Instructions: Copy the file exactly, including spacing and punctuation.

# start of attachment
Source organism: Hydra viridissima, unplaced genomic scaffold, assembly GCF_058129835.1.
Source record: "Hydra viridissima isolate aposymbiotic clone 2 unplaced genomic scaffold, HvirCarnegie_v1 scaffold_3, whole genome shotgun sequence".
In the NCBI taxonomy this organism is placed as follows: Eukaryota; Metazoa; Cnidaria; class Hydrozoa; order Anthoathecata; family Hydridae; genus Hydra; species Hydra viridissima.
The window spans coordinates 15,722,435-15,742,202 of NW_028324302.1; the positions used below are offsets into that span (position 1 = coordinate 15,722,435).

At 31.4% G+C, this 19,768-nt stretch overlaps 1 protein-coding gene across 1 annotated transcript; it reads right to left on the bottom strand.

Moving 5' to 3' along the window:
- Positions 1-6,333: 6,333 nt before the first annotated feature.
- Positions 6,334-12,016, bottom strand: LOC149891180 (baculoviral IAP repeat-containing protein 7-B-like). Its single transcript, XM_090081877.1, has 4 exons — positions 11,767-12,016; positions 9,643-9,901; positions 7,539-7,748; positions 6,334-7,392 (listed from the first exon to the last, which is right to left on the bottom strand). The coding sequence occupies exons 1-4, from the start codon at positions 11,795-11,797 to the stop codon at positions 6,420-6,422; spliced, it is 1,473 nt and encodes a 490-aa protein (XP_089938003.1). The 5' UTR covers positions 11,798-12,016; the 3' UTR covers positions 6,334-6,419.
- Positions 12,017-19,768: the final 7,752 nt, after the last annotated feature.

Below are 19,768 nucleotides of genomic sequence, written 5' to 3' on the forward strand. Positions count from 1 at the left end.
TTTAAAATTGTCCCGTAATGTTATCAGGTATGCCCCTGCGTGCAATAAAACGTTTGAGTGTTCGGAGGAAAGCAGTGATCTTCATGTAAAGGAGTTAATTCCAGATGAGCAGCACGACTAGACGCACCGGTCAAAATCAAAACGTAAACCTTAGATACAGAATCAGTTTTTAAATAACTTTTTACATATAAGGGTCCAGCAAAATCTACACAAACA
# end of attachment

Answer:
Source organism: Hydra viridissima, unplaced genomic scaffold, assembly GCF_058129835.1.
Source record: "Hydra viridissima isolate aposymbiotic clone 2 unplaced genomic scaffold, HvirCarnegie_v1 scaffold_3, whole genome shotgun sequence".
In the NCBI taxonomy this organism is placed as follows: Eukaryota; Metazoa; Cnidaria; class Hydrozoa; order Anthoathecata; family Hydridae; genus Hydra; species Hydra viridissima.
The window spans coordinates 15,722,435-15,742,202 of NW_028324302.1; the positions used below are offsets into that span (position 1 = coordinate 15,722,435).

At 31.4% G+C, this 19,768-nt stretch overlaps 1 protein-coding gene across 1 annotated transcript; it reads right to left on the bottom strand.

Moving 5' to 3' along the window:
- Positions 1-6,333: 6,333 nt before the first annotated feature.
- Positions 6,334-12,016, bottom strand: LOC149891180 (baculoviral IAP repeat-containing protein 7-B-like). Its single transcript, XM_090081877.1, has 4 exons — positions 11,767-12,016; positions 9,643-9,901; positions 7,539-7,748; positions 6,334-7,392 (listed from the first exon to the last, which is right to left on the bottom strand). The coding sequence occupies exons 1-4, from the start codon at positions 11,795-11,797 to the stop codon at positions 6,420-6,422; spliced, it is 1,473 nt and encodes a 490-aa protein (XP_089938003.1). The 5' UTR covers positions 11,798-12,016; the 3' UTR covers positions 6,334-6,419.
- Positions 12,017-19,768: the final 7,752 nt, after the last annotated feature.

Below are 19,768 nucleotides of genomic sequence, written 5' to 3' on the forward strand. Positions count from 1 at the left end.
TTTAAAATTGTCCCGTAATGTTATCAGGTATGCCCCTGCGTGCAATAAAACGTTTGAGTGTTCGGAGGAAAGCAGTGATCTTCATGTAAAGGAGTTAATTCCAGATGAGCAGCACGACTAGACGCACCGGTCAAAATCAAAACGTAAACCTTAGATACAGAATCAGTTTTTAAATAACTTTTTACATATAAGGGTCCAGCAAAATCTACACAAACA